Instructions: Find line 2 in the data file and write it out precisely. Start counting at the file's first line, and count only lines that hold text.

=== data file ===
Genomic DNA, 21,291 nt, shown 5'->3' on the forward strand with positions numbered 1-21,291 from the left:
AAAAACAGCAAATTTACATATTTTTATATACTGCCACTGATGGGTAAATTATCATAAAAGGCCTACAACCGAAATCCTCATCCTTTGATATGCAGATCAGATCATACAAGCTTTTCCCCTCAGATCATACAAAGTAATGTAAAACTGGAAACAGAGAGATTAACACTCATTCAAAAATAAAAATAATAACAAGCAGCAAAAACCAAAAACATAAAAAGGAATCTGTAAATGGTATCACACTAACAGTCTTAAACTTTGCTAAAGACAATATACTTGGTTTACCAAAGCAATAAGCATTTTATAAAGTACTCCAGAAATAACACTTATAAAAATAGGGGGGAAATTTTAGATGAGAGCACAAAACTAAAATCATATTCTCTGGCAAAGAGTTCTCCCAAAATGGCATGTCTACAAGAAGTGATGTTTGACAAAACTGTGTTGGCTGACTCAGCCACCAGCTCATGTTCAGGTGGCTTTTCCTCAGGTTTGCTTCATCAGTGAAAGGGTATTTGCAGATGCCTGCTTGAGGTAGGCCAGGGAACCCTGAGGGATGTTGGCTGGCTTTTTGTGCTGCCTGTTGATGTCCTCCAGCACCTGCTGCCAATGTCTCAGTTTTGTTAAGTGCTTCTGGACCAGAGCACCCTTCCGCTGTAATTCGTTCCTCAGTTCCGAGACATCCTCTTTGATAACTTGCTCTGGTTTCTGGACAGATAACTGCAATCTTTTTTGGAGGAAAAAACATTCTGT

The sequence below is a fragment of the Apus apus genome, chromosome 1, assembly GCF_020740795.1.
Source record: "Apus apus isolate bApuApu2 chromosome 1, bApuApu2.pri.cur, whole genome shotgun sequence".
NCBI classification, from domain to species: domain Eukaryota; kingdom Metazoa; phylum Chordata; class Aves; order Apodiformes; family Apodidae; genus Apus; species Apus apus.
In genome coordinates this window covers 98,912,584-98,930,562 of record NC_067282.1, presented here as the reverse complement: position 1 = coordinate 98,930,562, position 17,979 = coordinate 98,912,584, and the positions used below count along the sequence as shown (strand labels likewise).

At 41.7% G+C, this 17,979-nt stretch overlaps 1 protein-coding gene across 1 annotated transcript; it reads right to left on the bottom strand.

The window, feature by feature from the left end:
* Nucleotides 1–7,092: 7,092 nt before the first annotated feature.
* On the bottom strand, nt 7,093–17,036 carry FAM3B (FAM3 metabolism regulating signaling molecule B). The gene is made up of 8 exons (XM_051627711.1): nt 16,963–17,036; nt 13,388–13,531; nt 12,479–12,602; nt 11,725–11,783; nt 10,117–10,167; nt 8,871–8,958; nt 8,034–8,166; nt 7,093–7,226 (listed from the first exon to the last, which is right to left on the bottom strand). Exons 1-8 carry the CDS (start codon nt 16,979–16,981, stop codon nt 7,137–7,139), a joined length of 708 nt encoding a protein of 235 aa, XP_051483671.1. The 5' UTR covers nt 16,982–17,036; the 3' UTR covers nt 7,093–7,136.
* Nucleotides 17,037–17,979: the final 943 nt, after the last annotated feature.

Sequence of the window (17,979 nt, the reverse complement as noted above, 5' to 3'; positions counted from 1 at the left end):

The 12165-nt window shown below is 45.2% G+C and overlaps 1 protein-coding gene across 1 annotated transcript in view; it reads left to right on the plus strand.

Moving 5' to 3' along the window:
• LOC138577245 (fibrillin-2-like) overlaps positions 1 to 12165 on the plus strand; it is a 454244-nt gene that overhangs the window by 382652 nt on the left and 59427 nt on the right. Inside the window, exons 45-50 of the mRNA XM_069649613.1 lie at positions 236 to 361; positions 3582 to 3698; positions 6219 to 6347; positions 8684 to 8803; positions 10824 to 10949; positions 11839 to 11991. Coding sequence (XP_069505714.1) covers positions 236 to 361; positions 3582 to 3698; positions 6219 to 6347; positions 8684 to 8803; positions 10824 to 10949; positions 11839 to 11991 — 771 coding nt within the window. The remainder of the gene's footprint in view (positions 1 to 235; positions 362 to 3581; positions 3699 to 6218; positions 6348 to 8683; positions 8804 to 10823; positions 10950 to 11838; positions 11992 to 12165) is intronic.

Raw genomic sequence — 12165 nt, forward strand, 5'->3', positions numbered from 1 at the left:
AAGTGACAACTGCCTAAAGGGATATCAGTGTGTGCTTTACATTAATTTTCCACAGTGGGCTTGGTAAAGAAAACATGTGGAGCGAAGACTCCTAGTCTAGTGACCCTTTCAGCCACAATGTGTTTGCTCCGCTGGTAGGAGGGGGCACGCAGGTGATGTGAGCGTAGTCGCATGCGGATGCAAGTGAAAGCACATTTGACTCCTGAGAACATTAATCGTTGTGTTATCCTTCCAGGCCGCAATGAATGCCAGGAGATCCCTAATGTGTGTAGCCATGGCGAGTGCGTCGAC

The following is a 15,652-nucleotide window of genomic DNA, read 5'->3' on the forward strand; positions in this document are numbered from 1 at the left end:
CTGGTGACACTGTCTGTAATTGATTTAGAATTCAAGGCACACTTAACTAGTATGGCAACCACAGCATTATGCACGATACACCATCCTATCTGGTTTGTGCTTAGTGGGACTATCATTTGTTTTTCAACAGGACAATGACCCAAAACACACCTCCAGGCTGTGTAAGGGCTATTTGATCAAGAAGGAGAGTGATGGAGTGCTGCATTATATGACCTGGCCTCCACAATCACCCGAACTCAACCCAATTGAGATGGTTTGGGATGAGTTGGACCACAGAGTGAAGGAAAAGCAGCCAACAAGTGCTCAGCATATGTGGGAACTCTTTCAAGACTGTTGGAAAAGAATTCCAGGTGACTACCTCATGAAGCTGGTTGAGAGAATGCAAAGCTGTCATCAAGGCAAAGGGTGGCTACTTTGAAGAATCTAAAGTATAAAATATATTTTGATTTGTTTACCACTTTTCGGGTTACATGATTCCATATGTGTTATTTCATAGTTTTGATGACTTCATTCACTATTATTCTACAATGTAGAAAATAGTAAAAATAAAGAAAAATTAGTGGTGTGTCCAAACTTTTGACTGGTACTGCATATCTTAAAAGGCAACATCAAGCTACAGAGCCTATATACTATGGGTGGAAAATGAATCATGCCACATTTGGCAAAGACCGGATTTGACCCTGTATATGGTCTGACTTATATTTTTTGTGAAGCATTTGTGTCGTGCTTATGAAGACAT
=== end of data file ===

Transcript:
AAAAACAGCAAATTTACATATTTTTATATACTGCCACTGATGGGTAAATTATCATAAAAGGCCTACAACCGAAATCCTCATCCTTTGATATGCAGATCAGATCATACAAGCTTTTCCCCTCAGATCATACAAAGTAATGTAAAACTGGAAACAGAGAGATTAACACTCATTCAAAAATAAAAATAATAACAAGCAGCAAAAACCAAAAACATAAAAAGGAATCTGTAAATGGTATCACACTAACAGTCTTAAACTTTGCTAAAGACAATATACTTGGTTTACCAAAGCAATAAGCATTTTATAAAGTACTCCAGAAATAACACTTATAAAAATAGGGGGGAAATTTTAGATGAGAGCACAAAACTAAAATCATATTCTCTGGCAAAGAGTTCTCCCAAAATGGCATGTCTACAAGAAGTGATGTTTGACAAAACTGTGTTGGCTGACTCAGCCACCAGCTCATGTTCAGGTGGCTTTTCCTCAGGTTTGCTTCATCAGTGAAAGGGTATTTGCAGATGCCTGCTTGAGGTAGGCCAGGGAACCCTGAGGGATGTTGGCTGGCTTTTTGTGCTGCCTGTTGATGTCCTCCAGCACCTGCTGCCAATGTCTCAGTTTTGTTAAGTGCTTCTGGACCAGAGCACCCTTCCGCTGTAATTCGTTCCTCAGTTCCGAGACATCCTCTTTGATAACTTGCTCTGGTTTCTGGACAGATAACTGCAATCTTTTTTGGAGGAAAAAACATTCTGT